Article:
I’ll never complain about work trips to California!
This week I spent a few days in central California looking at… yep, more dirt. The genesis of the visit came from Keaton Turner requesting a video summing up the entirety of his mining company in three minutes. I’ve learned to say yes first and figure things out later. We’re a new business, but we do everything we can to satisfy the needs of the awesome companies we’re fortunate to work with.
Video was a personal struggle until recently. I realize that video is a crucial part of any marketing plan, no matter the industry, but I can’t stand video. I stressed about putting up with video anyway, until I spoke with Chris Burkard (who I go into detail about HERE). He was quick to explain that you can be the best at one, or good at both. With that, I dropped the idea of doing any kind of video myself, and have since poured everything I have into photography.
That said, I needed someone capable of making great videos. I’ve spent the past few months looking for other construction and earthmoving companies with great marketing online, and figuring out who’s behind it. Enter Zach, who I met online after noticing the incredible work he’s created for the earthmoving company he works for full-time. (Check out that dozer shot!) I asked him to join me in California for the trip, and shortly after we were off.
Turner Mining is currently operating in three different parts of California, and we planned to hit all three in a two-day window. With that much ground to cover, driving out was my best bet to ensure I had a vehicle capable of romping around mines and California highways. Cue another Sunday spent driving…
After a nine-hour drive, I arrived in Pismo Beach and went right to the water for a run. Traveling is mentally and physically challenging, and I’ve found that spending some effort to do activities like running on the beach is a must. After a few miles barefoot in the sand and surf, I was ready for a few dirt-filled days.
We began Monday in the coastal hills of central California. Turner Mining is stripping overburden to open up more ground for a quarry. Unfortunately, the morning was extremely foggy ― so much so that we couldn’t shoot or fly the drone much. There’s no sense in getting frustrated, so we waited for the fog to lift and the mid-morning sun eventually burned it off.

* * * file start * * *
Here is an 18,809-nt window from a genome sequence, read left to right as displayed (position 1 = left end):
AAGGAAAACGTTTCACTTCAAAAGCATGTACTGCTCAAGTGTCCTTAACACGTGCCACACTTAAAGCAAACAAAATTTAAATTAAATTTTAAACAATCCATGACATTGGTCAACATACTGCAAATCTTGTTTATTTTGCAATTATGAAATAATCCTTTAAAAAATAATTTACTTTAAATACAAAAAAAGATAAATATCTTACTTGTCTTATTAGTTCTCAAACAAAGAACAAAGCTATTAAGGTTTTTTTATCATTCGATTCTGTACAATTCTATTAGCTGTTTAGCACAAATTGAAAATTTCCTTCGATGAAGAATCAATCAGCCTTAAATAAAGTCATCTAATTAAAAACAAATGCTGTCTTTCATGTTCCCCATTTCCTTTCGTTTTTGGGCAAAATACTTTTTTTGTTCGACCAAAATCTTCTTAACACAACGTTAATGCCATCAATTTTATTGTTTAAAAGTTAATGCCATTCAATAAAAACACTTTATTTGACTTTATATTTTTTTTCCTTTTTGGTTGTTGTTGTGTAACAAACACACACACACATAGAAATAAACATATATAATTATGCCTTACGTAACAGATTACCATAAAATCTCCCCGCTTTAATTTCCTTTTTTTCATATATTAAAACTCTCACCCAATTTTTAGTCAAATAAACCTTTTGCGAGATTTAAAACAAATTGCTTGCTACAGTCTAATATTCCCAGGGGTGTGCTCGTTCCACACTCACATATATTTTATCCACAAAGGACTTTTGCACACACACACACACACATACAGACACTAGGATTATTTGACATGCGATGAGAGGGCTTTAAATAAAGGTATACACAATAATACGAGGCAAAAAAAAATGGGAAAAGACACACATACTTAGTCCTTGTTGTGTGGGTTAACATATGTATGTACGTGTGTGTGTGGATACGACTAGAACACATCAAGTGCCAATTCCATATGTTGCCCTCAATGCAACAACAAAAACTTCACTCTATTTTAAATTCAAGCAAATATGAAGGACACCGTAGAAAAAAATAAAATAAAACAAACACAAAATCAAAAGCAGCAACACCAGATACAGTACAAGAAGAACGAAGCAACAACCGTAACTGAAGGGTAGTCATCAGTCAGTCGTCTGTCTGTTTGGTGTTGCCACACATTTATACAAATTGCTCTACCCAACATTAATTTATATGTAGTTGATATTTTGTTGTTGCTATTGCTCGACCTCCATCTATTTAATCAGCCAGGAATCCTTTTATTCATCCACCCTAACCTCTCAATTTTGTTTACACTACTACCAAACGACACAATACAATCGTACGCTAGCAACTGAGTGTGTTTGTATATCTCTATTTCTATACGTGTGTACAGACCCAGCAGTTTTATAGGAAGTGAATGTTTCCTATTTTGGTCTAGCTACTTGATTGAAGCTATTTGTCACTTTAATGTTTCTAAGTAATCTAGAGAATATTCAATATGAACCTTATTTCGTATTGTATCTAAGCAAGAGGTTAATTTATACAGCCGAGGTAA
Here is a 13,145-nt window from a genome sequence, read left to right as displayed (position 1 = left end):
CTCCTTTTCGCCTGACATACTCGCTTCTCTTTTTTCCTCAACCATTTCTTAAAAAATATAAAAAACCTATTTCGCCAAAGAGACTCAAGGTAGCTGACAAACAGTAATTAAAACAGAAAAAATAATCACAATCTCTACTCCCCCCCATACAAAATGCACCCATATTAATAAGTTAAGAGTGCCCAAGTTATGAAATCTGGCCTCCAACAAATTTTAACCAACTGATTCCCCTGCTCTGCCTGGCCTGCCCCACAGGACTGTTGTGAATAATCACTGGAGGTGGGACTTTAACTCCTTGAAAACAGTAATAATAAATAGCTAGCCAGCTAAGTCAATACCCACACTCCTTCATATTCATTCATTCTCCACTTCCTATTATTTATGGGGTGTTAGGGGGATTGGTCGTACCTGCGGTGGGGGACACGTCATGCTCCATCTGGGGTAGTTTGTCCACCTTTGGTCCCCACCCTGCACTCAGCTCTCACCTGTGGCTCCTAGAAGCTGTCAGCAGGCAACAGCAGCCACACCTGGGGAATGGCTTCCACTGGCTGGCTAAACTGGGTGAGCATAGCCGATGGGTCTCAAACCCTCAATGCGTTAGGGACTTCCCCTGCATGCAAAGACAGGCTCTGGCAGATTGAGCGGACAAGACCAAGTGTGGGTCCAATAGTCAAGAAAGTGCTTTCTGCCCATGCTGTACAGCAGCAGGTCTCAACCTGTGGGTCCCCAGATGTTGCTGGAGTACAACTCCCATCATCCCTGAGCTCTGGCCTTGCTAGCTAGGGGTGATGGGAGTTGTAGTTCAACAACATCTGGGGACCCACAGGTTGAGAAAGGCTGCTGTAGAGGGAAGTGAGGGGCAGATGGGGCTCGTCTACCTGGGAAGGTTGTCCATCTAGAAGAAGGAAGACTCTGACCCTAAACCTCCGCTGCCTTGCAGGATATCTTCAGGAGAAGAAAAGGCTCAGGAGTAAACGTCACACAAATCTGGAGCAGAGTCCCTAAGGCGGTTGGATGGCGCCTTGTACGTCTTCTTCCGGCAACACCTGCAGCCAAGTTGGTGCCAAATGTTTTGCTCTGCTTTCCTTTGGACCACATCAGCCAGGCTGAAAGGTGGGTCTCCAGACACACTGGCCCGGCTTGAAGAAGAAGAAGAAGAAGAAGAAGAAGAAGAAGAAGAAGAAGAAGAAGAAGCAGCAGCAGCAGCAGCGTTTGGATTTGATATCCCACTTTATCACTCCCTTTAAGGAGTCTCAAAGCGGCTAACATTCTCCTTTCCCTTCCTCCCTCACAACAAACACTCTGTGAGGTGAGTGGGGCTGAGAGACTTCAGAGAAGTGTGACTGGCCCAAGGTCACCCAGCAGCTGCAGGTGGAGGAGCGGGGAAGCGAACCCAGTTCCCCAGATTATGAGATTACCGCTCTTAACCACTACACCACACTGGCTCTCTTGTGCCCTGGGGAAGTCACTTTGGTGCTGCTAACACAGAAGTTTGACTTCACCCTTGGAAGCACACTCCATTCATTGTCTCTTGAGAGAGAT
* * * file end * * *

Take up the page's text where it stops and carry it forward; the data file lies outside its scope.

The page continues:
We hit the road before lunch on our way to the Bay Area to visit the second and biggest project of the trip. They’re moving hundreds of thousands of tons of rock in a pit nestled in the hills overlooking Silicon Valley. The crew of about 30 works from noon well into the night, so we spent the rest of the day until dark filming and photographing the operation. With a Cat 374 working next to a Volvo 750, it’s a spectacular sight!
Day two brought more driving ― this time east of the bay to a sand and gravel facility. They’re loading road trucks in a pit, which then transport the sandy material to a plant for processing. They can’t use articulated off-road trucks due to a few hundred feet of paved road in between the pit and the plant. It hurts to see such inefficiency, but that’s the case at most pits and quarries around the country. With the economy booming, production is at a record high. Most materials companies are only concerned with keeping up, and thus most pits will leave you scratching your head for more than a few reasons.
With the morning over, we raced back (by race I mean sat in traffic) to the Bay Area to shoot at the same mine we shot at the day prior. The only difference was that Keaton Turner and a majority of Turner Mining Group’s management team was in attendance for interviews. With any other company that would be nerve-wracking, but with Turner it was a blast. Most everyone is young, and they all want to make the mining industry a better place. They genuinely love what they do, so our job of getting them to say great things for the camera was easy.
With the two-day shoot with Turner wrapped up, I started heading back home the next day. I just so happened to be in Graniterock’s neighborhood, so I decided to stop by their famous A.R. Wilson quarry for some photos. I showed up completely unannounced and they welcomed me with open arms. Their management is fantastic! My new truck is MSHA compliant, so they gave me a radio and I was off into the pit to check out D11s and 992s.
After shooting one D11 up close, I decided to break out my brand new drone to shoot the other D11 working high up. About five minutes in, I crashed. I hit the highwall and the drone went tumbling to the ground near the working D11 dozer. So embarrassing! The dozer operator saw me crash, and thus ensued the most expensive drone recovery ever. The operator and the quarry manager used the D11 ― designed to push mountains over ― to carefully cut a little walking path to the crashed drone. After about 30 minutes of watching on in terror, they finally reached it. I’m not completely certain, but there’s a good chance that this was the world’s first D11 dozer drone recovery.
I took this as a sign to leave and quickly got back on the road. Everyone sees my photos online, but they don’t see the absurd amount of travel I have to endure to create them. After a brisk 11-hour drive through the farmlands of California and the desert of Arizona, I was back home! What a week!